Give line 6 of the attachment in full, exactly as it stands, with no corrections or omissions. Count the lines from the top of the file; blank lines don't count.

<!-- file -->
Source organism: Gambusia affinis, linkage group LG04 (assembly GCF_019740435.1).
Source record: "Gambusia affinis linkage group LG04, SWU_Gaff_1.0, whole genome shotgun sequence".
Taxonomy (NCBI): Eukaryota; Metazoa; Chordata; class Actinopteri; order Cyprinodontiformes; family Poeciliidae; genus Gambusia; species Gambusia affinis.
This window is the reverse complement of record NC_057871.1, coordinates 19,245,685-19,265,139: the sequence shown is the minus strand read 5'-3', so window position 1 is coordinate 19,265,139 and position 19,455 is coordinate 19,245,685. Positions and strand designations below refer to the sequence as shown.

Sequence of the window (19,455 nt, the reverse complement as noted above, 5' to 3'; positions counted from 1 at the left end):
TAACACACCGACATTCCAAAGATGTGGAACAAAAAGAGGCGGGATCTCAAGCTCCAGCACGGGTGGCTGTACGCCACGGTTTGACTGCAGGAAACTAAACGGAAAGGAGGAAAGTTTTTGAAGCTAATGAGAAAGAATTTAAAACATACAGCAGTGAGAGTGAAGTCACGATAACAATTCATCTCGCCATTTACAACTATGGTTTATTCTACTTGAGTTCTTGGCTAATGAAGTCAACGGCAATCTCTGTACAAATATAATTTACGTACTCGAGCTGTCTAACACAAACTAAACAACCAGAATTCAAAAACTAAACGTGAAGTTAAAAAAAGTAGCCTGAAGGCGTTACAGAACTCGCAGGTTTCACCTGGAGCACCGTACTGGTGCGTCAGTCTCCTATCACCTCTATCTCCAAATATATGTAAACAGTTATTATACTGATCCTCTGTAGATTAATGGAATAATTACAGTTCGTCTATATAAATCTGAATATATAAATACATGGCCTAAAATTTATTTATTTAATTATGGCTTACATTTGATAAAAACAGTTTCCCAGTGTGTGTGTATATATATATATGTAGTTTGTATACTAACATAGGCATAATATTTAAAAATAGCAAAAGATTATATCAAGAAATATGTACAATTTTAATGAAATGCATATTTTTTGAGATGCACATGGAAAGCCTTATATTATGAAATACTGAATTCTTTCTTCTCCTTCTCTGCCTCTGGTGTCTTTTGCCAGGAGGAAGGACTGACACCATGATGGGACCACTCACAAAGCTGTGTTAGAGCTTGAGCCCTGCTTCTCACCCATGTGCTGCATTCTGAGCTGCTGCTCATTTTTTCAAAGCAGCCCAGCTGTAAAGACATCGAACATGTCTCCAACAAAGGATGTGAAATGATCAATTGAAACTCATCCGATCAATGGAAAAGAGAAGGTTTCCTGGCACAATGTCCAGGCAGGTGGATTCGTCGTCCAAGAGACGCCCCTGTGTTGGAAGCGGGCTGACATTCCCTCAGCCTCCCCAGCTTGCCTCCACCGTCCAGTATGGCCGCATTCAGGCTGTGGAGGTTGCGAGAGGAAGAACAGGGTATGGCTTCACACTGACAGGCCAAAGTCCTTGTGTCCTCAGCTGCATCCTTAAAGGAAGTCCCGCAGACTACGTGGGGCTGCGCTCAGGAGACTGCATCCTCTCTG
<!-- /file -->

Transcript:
TAACACACCGACATTCCAAAGATGTGGAACAAAAAGAGGCGGGATCTCAAGCTCCAGCACGGGTGGCTGTACGCCACGGTTTGACTGCAGGAAACTAAACGGAAAGGAGGAAAGTTTTTGAAGCTAATGAGAAAGAATTTAAAACATACAGCAGTGAGAGTGAAGTCACGATAACAATTCATCTCGCCATTTACAACTATGGTTTATTCTACTTGAGTTCTTGGCTAATGAAGTCAACGGCAATCTCTGTACAAATATAATTTACGTACTCGAGCTGTCTAACACAAACTAAACAACCAGAATTCAAAAACTAAACGTGAAGTTAAAAAAAGTAGCCTGAAGGCGTTACAGAACTCGCAGGTTTCACCTGGAGCACCGTACTGGTGCGTCAGTCTCCTATCACCTCTATCTCCAAATATATGTAAACAGTTATTATACTGATCCTCTGTAGATTAATGGAATAATTACAGTTCGTCTATATAAATCTGAATATATAAATACATGGCCTAAAATTTATTTATTTAATTATGGCTTACATTTGATAAAAACAGTTTCCCAGTGTGTGTGTATATATATATATGTAGTTTGTATACTAACATAGGCATAATATTTAAAAATAGCAAAAGATTATATCAAGAAATATGTACAATTTTAATGAAATGCATATTTTTTGAGATGCACATGGAAAGCCTTATATTATGAAATACTGAATTCTTTCTTCTCCTTCTCTGCCTCTGGTGTCTTTTGCCAGGAGGAAGGACTGACACCATGATGGGACCACTCACAAAGCTGTGTTAGAGCTTGAGCCCTGCTTCTCACCCATGTGCTGCATTCTGAGCTGCTGCTCATTTTTTCAAAGCAGCCCAGCTGTAAAGACATCGAACATGTCTCCAACAAAGGATGTGAAATGATCAATTGAAACTCATCCGATCAATGGAAAAGAGAAGGTTTCCTGGCACAATGTCCAGGCAGGTGGATTCGTCGTCCAAGAGACGCCCCTGTGTTGGAAGCGGGCTGACATTCCCTCAGCCTCCCCAGCTTGCCTCCACCGTCCAGTATGGCCGCATTCAGGCTGTGGAGGTTGCGAGAGGAAGAACAGGGTATGGCTTCACACTGACAGGCCAAAGTCCTTGTGTCCTCAGCTGCATCCTTAAAGGAAGTCCCGCAGACTACGTGGGGCTGCGCTCAGGAGACTGCATCCTCTCTG